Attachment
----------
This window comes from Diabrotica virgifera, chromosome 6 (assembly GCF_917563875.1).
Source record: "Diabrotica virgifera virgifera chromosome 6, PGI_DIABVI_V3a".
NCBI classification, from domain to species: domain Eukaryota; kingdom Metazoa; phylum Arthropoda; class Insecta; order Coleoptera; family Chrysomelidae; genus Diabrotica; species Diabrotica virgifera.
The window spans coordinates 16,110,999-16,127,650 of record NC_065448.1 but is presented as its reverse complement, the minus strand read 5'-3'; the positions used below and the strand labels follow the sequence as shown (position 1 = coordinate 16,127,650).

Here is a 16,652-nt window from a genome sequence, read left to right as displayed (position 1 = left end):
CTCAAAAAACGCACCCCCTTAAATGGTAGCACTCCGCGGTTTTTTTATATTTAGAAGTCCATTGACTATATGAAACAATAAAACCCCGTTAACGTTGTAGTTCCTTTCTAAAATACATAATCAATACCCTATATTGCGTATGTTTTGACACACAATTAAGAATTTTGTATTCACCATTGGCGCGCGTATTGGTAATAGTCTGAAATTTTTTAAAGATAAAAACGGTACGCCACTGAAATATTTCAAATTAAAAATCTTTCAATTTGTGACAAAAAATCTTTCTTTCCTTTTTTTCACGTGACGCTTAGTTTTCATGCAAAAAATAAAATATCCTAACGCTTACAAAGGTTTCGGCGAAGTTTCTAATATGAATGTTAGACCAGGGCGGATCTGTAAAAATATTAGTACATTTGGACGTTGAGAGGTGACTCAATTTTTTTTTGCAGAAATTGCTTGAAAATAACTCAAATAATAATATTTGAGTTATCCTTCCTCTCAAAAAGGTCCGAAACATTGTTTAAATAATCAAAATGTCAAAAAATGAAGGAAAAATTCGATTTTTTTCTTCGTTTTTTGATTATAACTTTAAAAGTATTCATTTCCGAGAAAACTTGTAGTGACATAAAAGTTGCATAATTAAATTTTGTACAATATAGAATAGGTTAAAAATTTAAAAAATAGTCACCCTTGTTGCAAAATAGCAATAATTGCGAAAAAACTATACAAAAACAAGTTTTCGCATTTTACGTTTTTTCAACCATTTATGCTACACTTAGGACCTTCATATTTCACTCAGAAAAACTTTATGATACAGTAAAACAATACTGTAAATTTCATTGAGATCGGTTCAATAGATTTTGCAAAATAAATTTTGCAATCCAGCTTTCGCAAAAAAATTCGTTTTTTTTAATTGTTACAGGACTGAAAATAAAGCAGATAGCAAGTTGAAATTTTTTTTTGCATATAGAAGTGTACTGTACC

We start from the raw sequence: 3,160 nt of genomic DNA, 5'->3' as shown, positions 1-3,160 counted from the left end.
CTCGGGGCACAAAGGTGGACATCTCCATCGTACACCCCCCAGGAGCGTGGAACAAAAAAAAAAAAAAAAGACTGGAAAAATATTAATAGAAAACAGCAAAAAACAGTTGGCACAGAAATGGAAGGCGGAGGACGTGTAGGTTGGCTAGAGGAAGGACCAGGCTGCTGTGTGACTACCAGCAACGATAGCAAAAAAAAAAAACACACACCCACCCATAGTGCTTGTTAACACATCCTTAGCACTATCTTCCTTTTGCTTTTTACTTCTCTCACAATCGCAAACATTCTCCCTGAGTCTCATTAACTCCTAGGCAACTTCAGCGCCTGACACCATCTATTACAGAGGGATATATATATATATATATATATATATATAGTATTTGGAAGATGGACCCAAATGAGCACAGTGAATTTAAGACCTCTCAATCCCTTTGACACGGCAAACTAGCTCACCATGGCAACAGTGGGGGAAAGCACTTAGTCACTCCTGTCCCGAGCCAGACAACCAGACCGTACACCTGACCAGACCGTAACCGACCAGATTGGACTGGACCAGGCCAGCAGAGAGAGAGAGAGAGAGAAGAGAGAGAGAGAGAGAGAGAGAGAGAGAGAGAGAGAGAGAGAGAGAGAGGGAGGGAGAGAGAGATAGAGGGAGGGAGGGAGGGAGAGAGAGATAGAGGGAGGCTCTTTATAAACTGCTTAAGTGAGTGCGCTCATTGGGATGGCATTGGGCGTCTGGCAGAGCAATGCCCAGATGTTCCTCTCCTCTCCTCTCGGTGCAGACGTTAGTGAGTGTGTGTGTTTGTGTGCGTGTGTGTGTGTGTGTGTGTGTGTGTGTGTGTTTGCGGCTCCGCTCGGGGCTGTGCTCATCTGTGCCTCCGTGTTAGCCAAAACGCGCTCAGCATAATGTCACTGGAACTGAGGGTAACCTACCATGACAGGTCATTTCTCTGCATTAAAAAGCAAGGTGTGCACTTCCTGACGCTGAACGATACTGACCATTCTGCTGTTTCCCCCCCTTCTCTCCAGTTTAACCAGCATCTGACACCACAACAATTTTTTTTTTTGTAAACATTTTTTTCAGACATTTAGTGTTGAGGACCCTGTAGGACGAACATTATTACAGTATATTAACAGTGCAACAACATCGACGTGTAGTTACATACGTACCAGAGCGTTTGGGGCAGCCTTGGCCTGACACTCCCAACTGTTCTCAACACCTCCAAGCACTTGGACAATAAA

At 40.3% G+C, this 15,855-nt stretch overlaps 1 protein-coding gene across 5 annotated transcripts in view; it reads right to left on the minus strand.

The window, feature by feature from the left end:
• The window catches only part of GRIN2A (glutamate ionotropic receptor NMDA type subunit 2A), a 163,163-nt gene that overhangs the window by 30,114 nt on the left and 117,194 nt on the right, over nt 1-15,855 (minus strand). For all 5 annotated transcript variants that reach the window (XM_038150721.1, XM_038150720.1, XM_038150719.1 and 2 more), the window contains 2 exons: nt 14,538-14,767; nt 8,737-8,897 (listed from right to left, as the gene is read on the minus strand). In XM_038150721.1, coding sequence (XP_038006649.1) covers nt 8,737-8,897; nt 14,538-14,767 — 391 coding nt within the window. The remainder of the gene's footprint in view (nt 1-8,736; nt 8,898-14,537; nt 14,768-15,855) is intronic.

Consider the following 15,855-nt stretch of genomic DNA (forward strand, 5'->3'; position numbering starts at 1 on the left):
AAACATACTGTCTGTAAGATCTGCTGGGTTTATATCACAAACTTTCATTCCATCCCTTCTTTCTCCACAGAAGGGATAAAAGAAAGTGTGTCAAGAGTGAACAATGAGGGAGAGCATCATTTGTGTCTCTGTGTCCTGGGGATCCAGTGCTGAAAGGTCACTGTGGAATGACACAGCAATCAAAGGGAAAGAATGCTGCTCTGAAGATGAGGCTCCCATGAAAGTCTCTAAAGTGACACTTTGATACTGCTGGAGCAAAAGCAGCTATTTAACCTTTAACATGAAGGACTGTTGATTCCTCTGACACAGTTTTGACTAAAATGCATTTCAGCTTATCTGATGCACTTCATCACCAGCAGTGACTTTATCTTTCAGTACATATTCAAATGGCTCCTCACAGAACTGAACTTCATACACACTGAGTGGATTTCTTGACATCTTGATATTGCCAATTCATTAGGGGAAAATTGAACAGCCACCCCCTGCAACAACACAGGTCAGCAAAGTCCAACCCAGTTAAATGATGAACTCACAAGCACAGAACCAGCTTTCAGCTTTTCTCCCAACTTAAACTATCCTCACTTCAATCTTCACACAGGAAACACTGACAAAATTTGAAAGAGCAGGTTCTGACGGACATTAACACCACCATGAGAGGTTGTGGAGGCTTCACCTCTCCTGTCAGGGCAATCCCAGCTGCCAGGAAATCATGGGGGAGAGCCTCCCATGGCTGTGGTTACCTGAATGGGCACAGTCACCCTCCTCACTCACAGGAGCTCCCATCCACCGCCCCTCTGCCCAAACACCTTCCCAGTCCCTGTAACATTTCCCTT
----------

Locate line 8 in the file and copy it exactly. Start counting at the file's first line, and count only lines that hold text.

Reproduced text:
CTCGGGGCACAAAGGTGGACATCTCCATCGTACACCCCCCAGGAGCGTGGAACAAAAAAAAAAAAAAAAGACTGGAAAAATATTAATAGAAAACAGCAAAAAACAGTTGGCACAGAAATGGAAGGCGGAGGACGTGTAGGTTGGCTAGAGGAAGGACCAGGCTGCTGTGTGACTACCAGCAACGATAGCAAAAAAAAAAAACACACACCCACCCATAGTGCTTGTTAACACATCCTTAGCACTATCTTCCTTTTGCTTTTTACTTCTCTCACAATCGCAAACATTCTCCCTGAGTCTCATTAACTCCTAGGCAACTTCAGCGCCTGACACCATCTATTACAGAGGGATATATATATATATATATATATATATATAGTATTTGGAAGATGGACCCAAATGAGCACAGTGAATTTAAGACCTCTCAATCCCTTTGACACGGCAAACTAGCTCACCATGGCAACAGTGGGGGAAAGCACTTAGTCACTCCTGTCCCGAGCCAGACAACCAGACCGTACACCTGACCAGACCGTAACCGACCAGATTGGACTGGACCAGGCCAGCAGAGAGAGAGAGAGAGAGAAGAGAGAGAGAGAGAGAGAGAGAGAGAGAGAGAGAGAGAGAGAGAGAGAGGGAGGGAGAGAGAGATAGAGGGAGGGAGGGAGGGAGAGAGAGATAGAGGGAGGCTCTTTATAAACTGCTTAAGTGAGTGCGCTCATTGGGATGGCATTGGGCGTCTGGCAGAGCAATGCCCAGATGTTCCTCTCCTCTCCTCTCGGTGCAGACGTTAGTGAGTGTGTGTGTTTGTGTGCGTGTGTGTGTGTGTGTGTGTGTGTGTGTGTGTTTGCGGCTCCGCTCGGGGCTGTGCTCATCTGTGCCTCCGTGTTAGCCAAAACGCGCTCAGCATAATGTCACTGGAACTGAGGGTAACCTACCATGACAGGTCATTTCTCTGCATTAAAAAGCAAGGTGTGCACTTCCTGACGCTGAACGATACTGACCATTCTGCTGTTTCCCCCCCTTCTCTCCAGTTTAACCAGCATCTGACACCACAACAATTTTTTTTTTTGTAAACATTTTTTTCAGACATTTAGTGTTGAGGACCCTGTAGGACGAACATTATTACAGTATATTAACAGTGCAACAACATCGACGTGTAGTTACATACGTACCAGAGCGTTTGGGGCAGCCTTGGCCTGACACTCCCAACTGTTCTCAACACCTCCAAGCACTTGGACAATAAA